Group A was given the drug, and group B was given a 'placebo' drug (one with no active ingredients). From this research, we would expect no side effects in Group B as no active ingredients mean that the medication will not affect them.

    In this case, the independent variable is the drug, and the dependent variable is the possible side effects of the drug.

    The hypothesisdrug X causes side effects Y
    The independent variable the drug taken by the individuals
    The dependent variable the potential side effect

    Group A is testing the drug and will not take the placebo. Group B is not testing the drug and will take the placebo. Each group experiences different testing conditions, so we can attribute differences in the results to the specific manipulation of the independent variable, that is, taking and not taking the drug. This is one of the many benefits of using this experimental design compared to others.

    There are three different types of experimental designs; the independent group design is one of these. Sometimes researchers use others; the type used depends on how the research method will allocate participants to experimental conditions.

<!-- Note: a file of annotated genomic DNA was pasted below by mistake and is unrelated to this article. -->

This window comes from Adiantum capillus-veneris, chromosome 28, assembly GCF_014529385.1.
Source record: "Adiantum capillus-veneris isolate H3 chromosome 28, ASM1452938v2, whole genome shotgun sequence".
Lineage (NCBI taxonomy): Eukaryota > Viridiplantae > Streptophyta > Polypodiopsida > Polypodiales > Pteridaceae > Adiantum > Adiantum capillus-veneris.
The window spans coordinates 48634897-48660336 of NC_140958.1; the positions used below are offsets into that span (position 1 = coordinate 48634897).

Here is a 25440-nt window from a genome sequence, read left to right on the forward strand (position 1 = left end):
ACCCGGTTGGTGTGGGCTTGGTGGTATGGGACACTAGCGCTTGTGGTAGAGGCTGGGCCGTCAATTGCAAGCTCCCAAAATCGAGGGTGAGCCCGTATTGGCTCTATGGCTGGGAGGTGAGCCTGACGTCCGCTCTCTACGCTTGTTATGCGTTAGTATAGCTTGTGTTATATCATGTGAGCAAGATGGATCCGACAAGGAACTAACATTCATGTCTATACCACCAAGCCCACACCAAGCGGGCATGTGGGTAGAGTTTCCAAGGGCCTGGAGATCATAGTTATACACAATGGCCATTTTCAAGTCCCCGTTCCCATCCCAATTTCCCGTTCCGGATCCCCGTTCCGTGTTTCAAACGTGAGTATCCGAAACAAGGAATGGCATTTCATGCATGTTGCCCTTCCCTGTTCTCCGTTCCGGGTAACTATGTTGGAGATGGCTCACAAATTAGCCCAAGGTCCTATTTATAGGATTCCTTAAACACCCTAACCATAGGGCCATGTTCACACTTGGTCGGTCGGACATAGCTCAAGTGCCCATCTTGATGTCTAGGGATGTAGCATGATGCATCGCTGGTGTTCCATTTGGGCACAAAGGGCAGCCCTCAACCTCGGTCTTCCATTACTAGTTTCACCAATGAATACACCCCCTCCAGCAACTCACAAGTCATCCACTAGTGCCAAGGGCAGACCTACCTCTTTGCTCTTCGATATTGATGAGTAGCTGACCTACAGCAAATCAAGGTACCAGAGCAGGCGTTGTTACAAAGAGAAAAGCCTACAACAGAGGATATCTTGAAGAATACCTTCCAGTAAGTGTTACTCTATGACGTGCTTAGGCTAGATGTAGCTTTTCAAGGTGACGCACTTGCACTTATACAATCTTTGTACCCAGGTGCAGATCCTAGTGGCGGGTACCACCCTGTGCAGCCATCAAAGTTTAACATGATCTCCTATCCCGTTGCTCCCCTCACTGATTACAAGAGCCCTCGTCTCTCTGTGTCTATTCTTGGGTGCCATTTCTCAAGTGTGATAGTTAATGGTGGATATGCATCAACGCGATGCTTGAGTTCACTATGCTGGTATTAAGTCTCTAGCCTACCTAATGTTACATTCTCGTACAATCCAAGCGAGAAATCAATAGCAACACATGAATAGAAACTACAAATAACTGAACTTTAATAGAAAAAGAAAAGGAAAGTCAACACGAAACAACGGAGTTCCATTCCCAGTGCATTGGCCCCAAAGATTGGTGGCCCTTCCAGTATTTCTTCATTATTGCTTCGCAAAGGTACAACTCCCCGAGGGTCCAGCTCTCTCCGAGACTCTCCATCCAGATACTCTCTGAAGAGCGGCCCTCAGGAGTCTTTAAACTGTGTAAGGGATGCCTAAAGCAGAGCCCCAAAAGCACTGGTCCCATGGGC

The repeated measure design is used when the same participants are used in both experimental conditions. And a matched-pairs design is used when participants are allocated to groups, and each group pair is matched based on a key characteristic.

    Advantages of Independent Groups Design

    There are both advantages and disadvantages to using an independent group design to test a hypothesis.

    However, sometimes researchers must use an independent group design because it may not be possible to test different participants in each condition.